At least, I usually DO recognize an orchid when I see one! And the pods of this small orchid, each plump oval pod with a withered floral part protruding from the tip, definitely said "Coralroot" to me. Ah, but which species? After showing this photo to two of my orchid-expert friends, I am happy to report that they verified my hunch that these were the winter remains of an Autumn Coralroot (Corallorhiza odontorhiza).
We managed to emerge from the woods unscathed by frostbite, looking forward to meeting again next Thursday, when I hope to lead my friends out on the frozen surface of Lake Bonita to explore the little islands I described in my previous blog post. I hope it will be a bit warmer then, but still cold enough to preserve the thickness of the ice.
It was still very cold this morning (Friday) when I was surprised to see this Mockingbird drinking from our heated birdbath. I'm not used to seeing this species in our backyard at any time of the year. But since, after several nights of sub-zero cold, our birdbath may provide the only liquid water available to wildlife for miles around, I suppose I should not be surprised by this, or any other, unusual wildlife visitor.
What a time you all had !
I do have photos of you in your "sleeping bag" coat if anyone wants to see them (ha).
There are several places I have seen Mockingbirds in winter, for the past few years, it may be a first for your neighborhood though -- the common thread in where I see them is WATER -- so many put out seed but don't realize how vital water is for birds, especially in supercold weather when many of their sources freeze over. Thank you for making sure they have some (unfrozen) water available, your yard might become very popular this year !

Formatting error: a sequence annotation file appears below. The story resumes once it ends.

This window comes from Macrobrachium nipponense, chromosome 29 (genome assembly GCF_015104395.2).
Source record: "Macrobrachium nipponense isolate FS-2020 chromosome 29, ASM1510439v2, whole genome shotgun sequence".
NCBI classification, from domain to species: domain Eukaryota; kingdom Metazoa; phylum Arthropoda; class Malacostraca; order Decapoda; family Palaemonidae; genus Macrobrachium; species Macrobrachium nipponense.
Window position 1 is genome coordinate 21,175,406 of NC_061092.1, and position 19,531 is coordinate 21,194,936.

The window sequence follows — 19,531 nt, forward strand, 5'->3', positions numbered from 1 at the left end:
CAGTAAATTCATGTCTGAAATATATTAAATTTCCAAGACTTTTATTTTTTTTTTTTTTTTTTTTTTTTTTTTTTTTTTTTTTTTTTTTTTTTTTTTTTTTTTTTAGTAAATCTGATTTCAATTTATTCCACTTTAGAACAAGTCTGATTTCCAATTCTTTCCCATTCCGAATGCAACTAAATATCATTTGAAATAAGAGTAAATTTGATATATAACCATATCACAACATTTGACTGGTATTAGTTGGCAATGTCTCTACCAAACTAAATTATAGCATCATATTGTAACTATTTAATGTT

Your little round galls are probably either rough oak bullet galls (Disholcaspis quercusmamma) if on swamp white, bur, or overcup oak; or round oak bullet galls (Disholcaspis quercusglobulus) if on white oak (Q. alba). The insects usually emerge in the fall, but that doesn't mean the holes weren't from parasites.
You caught the sparkles! I have tried many times, but only succeeded once. Well done!
You did welll to enjoy the walk with temperatures that low.
Thanks for sharing the blog so well and I hope you have something new for me to study.
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The winter woods are as fascinating and beautiful as the forest is at any other time of year, just quite different.
I wrote this today: Feb. 6, 2022 This is a magical morning! The freezing rain storm (ice storm) of two days ago has left a glaze of ice on all the buds, twigs and branches and miniature icicles of each and every tree, shub, forb, and vine in the yard. Overnight the elves decorated every one of them with miniature lights. Mostly bright white; but many colored and these change colors with a slight cocking of one's head: red. blue , or green. It must have been an army of elves; and they didn’t discriminate. The Cherries, Staghorn Sumac, rose bushes, even the White Pines, spruces and Arborvitae were all decorated unsparingly. They did seem to favor the very tall Douglas Fir for it glistened far prettier than any Christmas tree I've ever had. The Elves even covered snow pack with their excess lights. I thougt you had a name for this. Ignore the name, Chuck